Book Review: Line, Niall Bourke
Fiction: Line, Niall Bourke
Blog Tour August 11, 2021
What if your entire life was spent in line? For months at a time the line remains still. Then, without warning, it moves and you must pack up everything you own and move with it. Eventually there is a reward at the end of the line, according to everyone. Myth? Legend? Fact? Who knows–you have been with this group of people in the line since you were born and your parents were here before you and your grandparents before them. All you know for sure is the line.
That is the premise of Niall Bourke’s spare and stark novel. Line is brilliant. Bourke’s use of short chapters and crisp descriptions drives home the emptiness of the lives endured by the characters in the book.
Willard shares a tent with his mother. She is worn down by age and the journey, so Willard must handle things like putting up the stove pipe through the top of the tent, removing water from the tent after rain falls, collecting firewood and retrieving rations from the occasional boxes that mysteriously arrive.
The line is everything. No one ever leaves the line. There is nothing but the line. Leaving the line is punishable by death–but since there is nothing but the line, why would you leave? There are rock bears outside the line, but nothing else.
Nyla loves Willard. She has twice become pregnant with their child, and twice miscarried. Still, she loves Willard and Willard loves her. She may even be willing to marry Willard, even though his place in the line is behind hers. This would mean she would move down and live with Willard and his mother, because you can never skip ahead in the line.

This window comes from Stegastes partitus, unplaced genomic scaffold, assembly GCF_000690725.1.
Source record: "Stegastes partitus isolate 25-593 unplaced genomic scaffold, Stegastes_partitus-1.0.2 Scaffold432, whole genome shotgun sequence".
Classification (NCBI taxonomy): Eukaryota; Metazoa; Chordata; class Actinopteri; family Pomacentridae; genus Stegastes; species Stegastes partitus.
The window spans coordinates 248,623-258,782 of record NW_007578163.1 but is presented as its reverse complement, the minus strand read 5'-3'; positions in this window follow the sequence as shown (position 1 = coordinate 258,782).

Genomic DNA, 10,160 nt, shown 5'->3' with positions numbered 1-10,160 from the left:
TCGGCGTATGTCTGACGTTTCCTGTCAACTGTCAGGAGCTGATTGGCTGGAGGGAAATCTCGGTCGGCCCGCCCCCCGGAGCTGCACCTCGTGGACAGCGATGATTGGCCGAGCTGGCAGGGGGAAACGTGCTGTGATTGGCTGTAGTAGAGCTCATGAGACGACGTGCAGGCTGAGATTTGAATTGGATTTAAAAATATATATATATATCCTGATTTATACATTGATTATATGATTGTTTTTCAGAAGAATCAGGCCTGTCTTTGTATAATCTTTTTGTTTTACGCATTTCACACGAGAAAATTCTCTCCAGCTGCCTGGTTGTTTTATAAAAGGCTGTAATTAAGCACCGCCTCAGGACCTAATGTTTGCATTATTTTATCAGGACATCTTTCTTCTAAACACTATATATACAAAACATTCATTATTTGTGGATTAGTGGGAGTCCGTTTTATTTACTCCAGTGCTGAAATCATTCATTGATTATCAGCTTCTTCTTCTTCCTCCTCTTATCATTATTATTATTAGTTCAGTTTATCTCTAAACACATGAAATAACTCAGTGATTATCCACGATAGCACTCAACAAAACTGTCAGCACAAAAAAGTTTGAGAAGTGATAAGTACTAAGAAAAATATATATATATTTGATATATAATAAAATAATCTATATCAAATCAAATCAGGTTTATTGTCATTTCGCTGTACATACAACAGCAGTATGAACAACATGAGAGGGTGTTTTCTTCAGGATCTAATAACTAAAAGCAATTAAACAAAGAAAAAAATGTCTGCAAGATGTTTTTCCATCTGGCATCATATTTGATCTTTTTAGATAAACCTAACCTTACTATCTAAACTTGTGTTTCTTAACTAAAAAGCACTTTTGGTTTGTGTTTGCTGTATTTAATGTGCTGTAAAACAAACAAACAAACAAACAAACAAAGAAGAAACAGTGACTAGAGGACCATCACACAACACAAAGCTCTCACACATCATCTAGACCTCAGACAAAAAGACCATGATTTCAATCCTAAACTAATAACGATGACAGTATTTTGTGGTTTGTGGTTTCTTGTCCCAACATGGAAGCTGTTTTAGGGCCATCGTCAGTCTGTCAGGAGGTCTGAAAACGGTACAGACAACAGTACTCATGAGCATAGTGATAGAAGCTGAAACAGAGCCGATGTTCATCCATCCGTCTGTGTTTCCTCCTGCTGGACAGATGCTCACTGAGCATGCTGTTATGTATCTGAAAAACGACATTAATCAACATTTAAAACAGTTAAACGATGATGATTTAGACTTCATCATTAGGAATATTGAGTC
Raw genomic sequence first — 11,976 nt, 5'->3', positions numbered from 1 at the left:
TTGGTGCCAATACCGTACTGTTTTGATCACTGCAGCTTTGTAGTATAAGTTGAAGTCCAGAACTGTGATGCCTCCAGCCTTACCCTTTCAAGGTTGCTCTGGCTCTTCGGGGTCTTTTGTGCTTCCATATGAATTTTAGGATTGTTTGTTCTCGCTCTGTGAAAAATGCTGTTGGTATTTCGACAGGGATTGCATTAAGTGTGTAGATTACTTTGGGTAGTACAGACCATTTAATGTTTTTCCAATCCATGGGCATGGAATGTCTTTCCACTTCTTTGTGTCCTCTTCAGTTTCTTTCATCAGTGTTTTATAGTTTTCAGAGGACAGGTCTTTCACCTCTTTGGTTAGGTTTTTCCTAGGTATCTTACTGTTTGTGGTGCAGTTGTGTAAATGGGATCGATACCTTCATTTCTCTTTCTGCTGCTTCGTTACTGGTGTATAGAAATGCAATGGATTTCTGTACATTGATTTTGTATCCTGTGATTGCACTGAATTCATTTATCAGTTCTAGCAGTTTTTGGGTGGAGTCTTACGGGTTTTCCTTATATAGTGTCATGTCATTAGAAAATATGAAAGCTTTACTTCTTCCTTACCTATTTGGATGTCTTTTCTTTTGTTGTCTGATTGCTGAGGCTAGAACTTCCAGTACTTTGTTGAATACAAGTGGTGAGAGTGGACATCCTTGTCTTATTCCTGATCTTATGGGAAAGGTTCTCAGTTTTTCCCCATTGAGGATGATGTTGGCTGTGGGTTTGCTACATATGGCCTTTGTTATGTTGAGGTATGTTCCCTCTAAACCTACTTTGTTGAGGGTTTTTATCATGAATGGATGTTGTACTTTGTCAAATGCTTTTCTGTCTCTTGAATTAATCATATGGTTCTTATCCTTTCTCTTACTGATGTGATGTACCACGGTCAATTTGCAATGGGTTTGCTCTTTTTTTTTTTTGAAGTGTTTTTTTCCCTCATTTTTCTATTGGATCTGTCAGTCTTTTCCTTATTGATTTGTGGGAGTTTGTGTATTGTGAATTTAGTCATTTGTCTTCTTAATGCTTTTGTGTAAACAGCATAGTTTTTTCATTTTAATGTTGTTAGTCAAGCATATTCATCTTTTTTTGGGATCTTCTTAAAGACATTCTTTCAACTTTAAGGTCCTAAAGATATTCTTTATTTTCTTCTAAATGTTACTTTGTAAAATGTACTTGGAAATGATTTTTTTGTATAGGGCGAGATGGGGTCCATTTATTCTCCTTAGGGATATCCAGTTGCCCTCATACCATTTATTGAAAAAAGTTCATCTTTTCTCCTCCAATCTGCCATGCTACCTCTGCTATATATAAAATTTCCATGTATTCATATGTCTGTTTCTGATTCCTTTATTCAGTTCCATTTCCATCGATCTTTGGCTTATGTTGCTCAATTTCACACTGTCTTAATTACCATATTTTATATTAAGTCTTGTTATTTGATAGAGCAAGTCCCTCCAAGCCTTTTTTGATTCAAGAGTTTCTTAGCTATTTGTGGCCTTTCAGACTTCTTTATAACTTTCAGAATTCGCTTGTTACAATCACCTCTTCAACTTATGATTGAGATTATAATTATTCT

When Willard’s mother dies, he begins questioning his reality. Is it truly possible there is nothing besides the line? How is that even conceivable? What if someone did leave and was not caught? Would death by rock bears truly be a worse fate than continuing to queue for an unknown destination with an unknown reward? He and Nyla decide to find out.
What follows is disturbing and shocking at every turn. Willard and Nyla do find something beyond the line. Once there, though, they face a choice that resonated deeply with me. Sometimes finding the answers to your questions does not bring peace. Sometimes there is pain with every turn, and the only way forward leads to despair.
To call this dystopian really sells it short. I am not sure what lies beyond dystopia, but this book has left that line and ventured out to find it. Despite the very dark nature of the book, though, it is well worth the read. It is thoughtful and deep, exploring themes of meaning and meaninglessness, of losing one’s soul to gain a measure of peace, of facing impossible choices and a trial where every decision is wrong and will hurt. This is not a novel that will make you feel good. It is a novel that will make you appreciate the blessings you have, regardless of how small they may appear to be.
Our thanks to Anne Cater of Random Things Blog Tours for our copy of Line, given in exchange for our review. The opinions here are solely those of Scintilla. For other perspectives on this novel, check out the other bloggers on this tour.
Book Review: Line, Niall Bourke